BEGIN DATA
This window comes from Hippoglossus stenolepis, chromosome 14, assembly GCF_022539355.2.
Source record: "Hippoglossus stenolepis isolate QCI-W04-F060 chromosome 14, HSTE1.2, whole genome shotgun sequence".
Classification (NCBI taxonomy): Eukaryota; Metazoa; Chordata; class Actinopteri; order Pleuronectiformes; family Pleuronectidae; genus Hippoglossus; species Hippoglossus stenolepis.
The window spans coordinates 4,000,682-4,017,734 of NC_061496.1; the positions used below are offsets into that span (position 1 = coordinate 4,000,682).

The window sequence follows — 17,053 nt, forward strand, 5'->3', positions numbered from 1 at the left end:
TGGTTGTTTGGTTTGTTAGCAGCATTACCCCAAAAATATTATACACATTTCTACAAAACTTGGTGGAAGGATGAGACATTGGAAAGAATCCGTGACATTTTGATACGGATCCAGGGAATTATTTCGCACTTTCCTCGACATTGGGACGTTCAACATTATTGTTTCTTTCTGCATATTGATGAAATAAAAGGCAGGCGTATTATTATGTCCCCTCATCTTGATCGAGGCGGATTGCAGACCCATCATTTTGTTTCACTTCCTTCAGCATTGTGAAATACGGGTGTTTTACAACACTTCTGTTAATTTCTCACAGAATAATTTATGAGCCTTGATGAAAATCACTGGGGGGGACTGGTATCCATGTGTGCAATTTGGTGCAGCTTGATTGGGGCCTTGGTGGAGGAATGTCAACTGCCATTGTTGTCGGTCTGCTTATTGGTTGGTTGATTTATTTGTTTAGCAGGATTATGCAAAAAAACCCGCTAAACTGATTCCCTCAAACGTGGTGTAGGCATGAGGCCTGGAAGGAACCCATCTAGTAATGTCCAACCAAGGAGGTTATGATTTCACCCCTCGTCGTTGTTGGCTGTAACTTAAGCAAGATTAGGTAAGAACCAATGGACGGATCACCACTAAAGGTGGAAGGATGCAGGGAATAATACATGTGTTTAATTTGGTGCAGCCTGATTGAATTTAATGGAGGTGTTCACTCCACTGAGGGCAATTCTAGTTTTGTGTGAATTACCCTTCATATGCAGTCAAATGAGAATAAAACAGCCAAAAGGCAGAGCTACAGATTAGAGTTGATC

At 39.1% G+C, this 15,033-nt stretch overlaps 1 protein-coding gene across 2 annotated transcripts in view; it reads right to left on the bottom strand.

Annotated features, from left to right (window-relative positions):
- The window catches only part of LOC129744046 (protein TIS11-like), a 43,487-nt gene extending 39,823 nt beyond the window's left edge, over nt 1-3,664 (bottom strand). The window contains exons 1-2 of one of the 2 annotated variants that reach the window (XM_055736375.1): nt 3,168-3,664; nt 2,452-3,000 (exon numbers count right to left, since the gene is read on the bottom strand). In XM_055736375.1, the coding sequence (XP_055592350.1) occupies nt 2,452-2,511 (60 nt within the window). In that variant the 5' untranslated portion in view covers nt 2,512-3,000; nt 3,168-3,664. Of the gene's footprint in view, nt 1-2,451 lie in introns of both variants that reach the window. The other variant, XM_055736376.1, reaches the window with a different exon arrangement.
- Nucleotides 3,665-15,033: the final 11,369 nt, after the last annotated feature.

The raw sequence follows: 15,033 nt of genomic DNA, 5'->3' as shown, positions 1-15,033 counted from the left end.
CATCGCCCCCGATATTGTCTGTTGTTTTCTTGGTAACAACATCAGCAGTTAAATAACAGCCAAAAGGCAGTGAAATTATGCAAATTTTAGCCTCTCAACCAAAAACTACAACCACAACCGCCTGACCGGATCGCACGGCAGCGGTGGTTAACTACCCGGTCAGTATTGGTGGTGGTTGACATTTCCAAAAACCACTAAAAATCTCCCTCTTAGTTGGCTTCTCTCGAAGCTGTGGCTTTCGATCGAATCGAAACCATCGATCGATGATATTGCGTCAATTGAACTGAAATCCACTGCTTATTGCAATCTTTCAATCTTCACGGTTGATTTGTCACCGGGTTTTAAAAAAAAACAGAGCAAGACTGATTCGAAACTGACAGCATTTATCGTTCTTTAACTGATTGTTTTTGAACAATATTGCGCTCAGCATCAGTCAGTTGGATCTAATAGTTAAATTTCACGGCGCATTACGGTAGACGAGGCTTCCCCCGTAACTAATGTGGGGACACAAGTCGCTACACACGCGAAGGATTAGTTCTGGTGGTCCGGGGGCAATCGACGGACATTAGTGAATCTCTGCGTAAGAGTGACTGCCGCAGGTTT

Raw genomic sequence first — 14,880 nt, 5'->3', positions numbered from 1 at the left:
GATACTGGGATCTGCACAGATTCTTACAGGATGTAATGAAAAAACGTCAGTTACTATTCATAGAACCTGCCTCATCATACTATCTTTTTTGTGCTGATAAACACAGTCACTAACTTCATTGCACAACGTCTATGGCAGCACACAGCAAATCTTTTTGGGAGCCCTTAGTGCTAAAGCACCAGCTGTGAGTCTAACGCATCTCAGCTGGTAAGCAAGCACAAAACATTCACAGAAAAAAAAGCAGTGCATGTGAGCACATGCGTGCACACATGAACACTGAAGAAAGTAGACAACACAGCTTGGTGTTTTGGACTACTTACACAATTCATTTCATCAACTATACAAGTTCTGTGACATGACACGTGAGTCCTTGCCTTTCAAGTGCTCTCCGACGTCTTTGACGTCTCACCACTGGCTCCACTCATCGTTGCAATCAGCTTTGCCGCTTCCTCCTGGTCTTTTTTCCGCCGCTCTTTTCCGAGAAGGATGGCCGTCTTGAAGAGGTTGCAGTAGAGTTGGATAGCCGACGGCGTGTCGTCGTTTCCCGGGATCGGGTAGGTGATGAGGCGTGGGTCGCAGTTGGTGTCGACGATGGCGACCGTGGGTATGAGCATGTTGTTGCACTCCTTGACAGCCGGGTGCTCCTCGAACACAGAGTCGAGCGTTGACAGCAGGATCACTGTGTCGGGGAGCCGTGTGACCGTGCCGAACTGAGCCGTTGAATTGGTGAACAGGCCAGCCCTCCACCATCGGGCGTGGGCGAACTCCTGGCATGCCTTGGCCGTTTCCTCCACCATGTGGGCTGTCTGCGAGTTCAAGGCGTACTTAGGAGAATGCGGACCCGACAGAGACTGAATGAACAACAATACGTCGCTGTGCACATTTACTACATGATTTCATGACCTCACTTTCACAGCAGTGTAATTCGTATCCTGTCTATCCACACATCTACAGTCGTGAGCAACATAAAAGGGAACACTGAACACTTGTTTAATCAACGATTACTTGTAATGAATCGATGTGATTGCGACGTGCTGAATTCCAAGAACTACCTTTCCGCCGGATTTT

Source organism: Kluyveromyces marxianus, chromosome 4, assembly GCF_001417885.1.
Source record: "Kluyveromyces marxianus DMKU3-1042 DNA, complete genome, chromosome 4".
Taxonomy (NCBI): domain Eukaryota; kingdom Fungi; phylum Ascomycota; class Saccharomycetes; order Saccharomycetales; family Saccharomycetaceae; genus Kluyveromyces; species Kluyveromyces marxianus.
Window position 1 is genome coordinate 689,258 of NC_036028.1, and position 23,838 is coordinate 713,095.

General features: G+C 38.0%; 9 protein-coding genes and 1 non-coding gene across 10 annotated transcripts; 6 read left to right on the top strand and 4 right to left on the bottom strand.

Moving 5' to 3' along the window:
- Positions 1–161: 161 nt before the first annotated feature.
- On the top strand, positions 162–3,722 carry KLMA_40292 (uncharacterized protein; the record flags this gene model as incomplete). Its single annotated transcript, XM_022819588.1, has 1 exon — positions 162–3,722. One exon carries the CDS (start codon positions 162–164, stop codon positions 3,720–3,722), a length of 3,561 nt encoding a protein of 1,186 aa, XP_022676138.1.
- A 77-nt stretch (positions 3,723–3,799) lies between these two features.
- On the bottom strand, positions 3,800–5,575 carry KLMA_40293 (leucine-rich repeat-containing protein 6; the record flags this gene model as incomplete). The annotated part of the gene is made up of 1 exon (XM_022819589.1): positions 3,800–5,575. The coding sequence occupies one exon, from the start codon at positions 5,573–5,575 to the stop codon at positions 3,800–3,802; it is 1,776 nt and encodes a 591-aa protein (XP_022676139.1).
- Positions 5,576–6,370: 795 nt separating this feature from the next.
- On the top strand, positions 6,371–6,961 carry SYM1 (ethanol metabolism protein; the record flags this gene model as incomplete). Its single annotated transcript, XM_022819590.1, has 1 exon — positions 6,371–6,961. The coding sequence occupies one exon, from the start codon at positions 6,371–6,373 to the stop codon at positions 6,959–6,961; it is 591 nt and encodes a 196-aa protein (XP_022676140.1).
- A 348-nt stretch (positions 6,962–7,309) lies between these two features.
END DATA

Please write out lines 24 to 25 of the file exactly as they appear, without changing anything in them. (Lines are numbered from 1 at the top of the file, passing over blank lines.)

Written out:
- On the bottom strand, positions 3,800–5,575 carry KLMA_40293 (leucine-rich repeat-containing protein 6; the record flags this gene model as incomplete). The annotated part of the gene is made up of 1 exon (XM_022819589.1): positions 3,800–5,575. The coding sequence occupies one exon, from the start codon at positions 5,573–5,575 to the stop codon at positions 3,800–3,802; it is 1,776 nt and encodes a 591-aa protein (XP_022676139.1).
- Positions 5,576–6,370: 795 nt separating this feature from the next.